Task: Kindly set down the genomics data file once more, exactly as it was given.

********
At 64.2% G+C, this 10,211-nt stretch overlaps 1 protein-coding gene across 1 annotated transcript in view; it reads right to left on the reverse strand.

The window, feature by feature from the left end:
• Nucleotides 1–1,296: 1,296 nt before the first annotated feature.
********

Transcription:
At 64.2% G+C, this 10,211-nt stretch overlaps 1 protein-coding gene across 1 annotated transcript in view; it reads right to left on the reverse strand.

The window, feature by feature from the left end:
• Nucleotides 1–1,296: 1,296 nt before the first annotated feature.